There are plenty of accommodation options in the park. Campgrounds, lodges, hotels, you name it. Being on a budget I went for camping of course. Seeing all the snow at the higher elevations I opted for the Madison Junction Campground which is one of the lower ones in Yellowstone. It is also conveniently located not too far from the major attractions like Geyser Basin and Canyon Area. It is a huge campground, with over 350 sites, but all nicely dispersed in the forest (which protects from wind) and just yards from the Madison River. It didn’t feel crowded at all and you could even see wildlife right outside of your tent. No, I didn’t see any bears but one evening there was small herd of bison roaming between the tents. Just have to be careful when going to the loo. Unfortunately, nights were cold. Even using sleeping bag liner, which I bought after experiencing cold night at Bryce NP, didn’t help much. So I was up and running fairly early in the morning. On the up side, morning is the best time to see the wildlife. This is the time when you can experience “the bison jams”. Bison simply walk on the road and you just have to patiently drive behind them or very slowly and carefully overtake them. Possibly when they decide to eat some grass on the side of the road.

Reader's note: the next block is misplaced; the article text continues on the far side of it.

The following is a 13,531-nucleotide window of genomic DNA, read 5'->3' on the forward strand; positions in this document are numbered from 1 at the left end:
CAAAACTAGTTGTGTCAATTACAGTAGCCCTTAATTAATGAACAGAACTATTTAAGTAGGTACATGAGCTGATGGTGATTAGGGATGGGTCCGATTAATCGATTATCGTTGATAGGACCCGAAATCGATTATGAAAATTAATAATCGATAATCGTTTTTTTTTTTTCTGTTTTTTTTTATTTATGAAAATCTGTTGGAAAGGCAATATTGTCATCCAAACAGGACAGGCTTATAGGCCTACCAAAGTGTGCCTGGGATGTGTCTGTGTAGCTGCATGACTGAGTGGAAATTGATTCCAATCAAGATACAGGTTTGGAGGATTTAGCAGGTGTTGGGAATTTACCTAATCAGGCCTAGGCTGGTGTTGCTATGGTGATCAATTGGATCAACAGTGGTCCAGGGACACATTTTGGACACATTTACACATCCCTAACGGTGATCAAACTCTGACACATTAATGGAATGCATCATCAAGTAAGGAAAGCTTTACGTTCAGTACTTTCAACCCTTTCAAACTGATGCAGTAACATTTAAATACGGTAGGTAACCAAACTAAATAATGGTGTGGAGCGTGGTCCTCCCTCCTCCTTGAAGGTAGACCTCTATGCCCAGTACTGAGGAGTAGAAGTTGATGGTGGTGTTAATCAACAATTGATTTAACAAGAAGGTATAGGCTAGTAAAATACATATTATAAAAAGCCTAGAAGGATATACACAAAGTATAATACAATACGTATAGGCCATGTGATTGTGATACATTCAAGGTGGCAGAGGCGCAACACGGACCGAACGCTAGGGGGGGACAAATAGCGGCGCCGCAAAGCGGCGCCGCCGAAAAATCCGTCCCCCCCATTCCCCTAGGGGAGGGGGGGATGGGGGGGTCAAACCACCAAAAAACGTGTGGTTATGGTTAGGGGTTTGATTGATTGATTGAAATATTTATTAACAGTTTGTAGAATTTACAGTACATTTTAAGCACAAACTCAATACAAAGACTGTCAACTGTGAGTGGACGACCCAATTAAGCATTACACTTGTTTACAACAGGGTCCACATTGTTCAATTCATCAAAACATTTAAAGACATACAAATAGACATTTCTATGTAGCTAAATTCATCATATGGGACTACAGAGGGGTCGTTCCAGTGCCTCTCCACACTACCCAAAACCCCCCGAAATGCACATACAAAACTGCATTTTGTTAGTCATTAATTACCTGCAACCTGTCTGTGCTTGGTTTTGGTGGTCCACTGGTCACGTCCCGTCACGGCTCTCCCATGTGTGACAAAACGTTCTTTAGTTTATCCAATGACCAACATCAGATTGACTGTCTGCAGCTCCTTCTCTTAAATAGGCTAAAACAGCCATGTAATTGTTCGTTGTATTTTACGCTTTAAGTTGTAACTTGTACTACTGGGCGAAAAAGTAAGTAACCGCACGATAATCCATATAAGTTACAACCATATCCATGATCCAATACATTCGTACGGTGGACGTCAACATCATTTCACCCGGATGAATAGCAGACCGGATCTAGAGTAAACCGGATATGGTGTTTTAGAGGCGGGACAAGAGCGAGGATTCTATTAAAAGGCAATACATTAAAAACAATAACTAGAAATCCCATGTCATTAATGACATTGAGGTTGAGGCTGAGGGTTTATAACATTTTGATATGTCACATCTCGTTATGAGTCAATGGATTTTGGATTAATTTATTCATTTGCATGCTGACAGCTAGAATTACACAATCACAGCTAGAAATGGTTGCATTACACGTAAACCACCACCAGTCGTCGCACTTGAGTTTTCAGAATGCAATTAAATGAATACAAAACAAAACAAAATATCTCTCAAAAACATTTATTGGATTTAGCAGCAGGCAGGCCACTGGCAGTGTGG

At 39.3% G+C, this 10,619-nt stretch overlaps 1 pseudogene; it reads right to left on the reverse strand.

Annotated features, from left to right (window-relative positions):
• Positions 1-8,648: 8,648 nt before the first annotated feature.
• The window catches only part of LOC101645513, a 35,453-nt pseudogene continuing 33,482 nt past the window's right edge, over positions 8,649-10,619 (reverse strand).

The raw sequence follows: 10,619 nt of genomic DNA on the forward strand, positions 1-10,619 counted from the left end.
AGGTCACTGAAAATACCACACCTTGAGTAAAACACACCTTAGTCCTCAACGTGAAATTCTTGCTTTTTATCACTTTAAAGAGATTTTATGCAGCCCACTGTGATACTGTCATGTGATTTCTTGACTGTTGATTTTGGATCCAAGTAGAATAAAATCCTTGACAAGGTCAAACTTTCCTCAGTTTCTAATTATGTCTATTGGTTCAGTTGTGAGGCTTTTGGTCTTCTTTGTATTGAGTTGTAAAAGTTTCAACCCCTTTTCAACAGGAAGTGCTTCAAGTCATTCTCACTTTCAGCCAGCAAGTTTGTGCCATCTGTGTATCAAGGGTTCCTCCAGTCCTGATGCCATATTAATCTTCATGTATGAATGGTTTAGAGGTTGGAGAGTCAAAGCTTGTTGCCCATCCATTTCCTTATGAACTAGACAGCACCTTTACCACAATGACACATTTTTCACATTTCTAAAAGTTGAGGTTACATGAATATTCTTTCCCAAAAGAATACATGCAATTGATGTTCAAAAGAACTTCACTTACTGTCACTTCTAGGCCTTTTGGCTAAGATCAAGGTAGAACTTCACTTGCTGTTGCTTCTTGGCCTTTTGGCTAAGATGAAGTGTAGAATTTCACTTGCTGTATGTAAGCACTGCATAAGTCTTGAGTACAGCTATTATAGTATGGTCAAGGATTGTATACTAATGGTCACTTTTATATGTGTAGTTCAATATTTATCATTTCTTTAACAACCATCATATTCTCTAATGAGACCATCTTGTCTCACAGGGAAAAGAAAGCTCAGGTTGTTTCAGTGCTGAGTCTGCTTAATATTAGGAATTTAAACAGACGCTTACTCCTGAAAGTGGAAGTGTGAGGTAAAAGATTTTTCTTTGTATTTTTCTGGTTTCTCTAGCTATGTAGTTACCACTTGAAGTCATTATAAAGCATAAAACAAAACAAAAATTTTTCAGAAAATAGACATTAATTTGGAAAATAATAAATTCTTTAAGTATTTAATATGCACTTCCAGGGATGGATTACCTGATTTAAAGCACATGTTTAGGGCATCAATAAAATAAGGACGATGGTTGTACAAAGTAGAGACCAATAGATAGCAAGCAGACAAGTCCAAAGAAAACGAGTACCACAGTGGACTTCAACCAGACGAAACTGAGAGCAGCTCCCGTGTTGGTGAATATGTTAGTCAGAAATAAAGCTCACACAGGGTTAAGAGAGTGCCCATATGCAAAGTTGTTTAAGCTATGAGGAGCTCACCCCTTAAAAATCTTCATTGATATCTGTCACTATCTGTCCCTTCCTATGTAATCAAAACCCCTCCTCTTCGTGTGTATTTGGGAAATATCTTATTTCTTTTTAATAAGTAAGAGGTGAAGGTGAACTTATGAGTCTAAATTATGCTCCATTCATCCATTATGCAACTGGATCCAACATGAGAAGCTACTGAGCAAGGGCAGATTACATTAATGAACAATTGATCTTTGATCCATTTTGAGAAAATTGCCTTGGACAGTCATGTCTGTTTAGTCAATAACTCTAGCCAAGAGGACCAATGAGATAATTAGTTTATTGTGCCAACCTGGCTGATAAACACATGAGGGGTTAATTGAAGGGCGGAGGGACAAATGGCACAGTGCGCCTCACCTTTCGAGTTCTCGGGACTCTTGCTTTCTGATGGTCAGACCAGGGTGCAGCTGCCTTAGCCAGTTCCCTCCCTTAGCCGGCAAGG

On my first full day in Yellowstone I went to see the biggest attraction of the whole park, the geysers. Two third of the world geysers are in Yellowstone and the biggest concentration of them is in the upper geyser basin where the famous Old Faithful is located. It is called Old Faithful because it erupts fairly regularly and the park service posts predicted eruption times at the visitor center. It is also real magnet for the crowds. Actually, crowd is probably even better indicator of the coming eruption than the park service notices. If you see the crowd growing, with all the benches occupied, it means the eruption is coming. Sometimes it looks more like Oxford Street on a sale day than national park. Fortunately there are plenty of geyser in a walking distance from the Old Faithful. For some of them park service also posts the predicted eruption times but they are not as reliable as the big daddy. Anyway, if you have all day to explore the area you will probably see some spectacular eruptions without the crowds. Apart from the geysers there are plenty of other geothermal wonders. Hot springs, multicoloured thermal pools, mud volcanoes, it all creates very interesting landscapes. They are especially concentrated in few areas inside the park which are called basins. Some of these basins look absolutely amazing, especially in the cold mornings when they are full of steam rising from the thermal features. You can feel like you are on some alien planet.